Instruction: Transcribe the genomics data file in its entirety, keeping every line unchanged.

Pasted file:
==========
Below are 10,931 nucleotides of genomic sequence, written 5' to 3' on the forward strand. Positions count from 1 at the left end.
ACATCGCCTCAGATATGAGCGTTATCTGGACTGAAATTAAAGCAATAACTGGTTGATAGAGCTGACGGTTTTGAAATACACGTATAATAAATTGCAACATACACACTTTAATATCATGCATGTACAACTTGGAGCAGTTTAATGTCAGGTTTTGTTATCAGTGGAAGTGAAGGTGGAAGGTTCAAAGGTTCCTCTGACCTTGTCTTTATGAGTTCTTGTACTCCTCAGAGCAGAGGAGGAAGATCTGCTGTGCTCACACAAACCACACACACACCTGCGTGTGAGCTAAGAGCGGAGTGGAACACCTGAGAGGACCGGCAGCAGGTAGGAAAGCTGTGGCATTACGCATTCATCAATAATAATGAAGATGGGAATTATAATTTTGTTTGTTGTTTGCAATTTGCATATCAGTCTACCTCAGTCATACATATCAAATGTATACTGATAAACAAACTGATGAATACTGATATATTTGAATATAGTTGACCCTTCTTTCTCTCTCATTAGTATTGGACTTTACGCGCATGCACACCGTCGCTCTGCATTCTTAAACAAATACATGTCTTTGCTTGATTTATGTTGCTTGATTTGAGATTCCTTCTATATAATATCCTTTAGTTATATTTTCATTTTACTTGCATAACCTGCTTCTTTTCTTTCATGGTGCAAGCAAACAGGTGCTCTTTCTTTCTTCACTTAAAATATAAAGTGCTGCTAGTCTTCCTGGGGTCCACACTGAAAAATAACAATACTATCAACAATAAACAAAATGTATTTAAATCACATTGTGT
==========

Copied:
Below are 10,931 nucleotides of genomic sequence, written 5' to 3' on the forward strand. Positions count from 1 at the left end.
ACATCGCCTCAGATATGAGCGTTATCTGGACTGAAATTAAAGCAATAACTGGTTGATAGAGCTGACGGTTTTGAAATACACGTATAATAAATTGCAACATACACACTTTAATATCATGCATGTACAACTTGGAGCAGTTTAATGTCAGGTTTTGTTATCAGTGGAAGTGAAGGTGGAAGGTTCAAAGGTTCCTCTGACCTTGTCTTTATGAGTTCTTGTACTCCTCAGAGCAGAGGAGGAAGATCTGCTGTGCTCACACAAACCACACACACACCTGCGTGTGAGCTAAGAGCGGAGTGGAACACCTGAGAGGACCGGCAGCAGGTAGGAAAGCTGTGGCATTACGCATTCATCAATAATAATGAAGATGGGAATTATAATTTTGTTTGTTGTTTGCAATTTGCATATCAGTCTACCTCAGTCATACATATCAAATGTATACTGATAAACAAACTGATGAATACTGATATATTTGAATATAGTTGACCCTTCTTTCTCTCTCATTAGTATTGGACTTTACGCGCATGCACACCGTCGCTCTGCATTCTTAAACAAATACATGTCTTTGCTTGATTTATGTTGCTTGATTTGAGATTCCTTCTATATAATATCCTTTAGTTATATTTTCATTTTACTTGCATAACCTGCTTCTTTTCTTTCATGGTGCAAGCAAACAGGTGCTCTTTCTTTCTTCACTTAAAATATAAAGTGCTGCTAGTCTTCCTGGGGTCCACACTGAAAAATAACAATACTATCAACAATAAACAAAATGTATTTAAATCACATTGTGT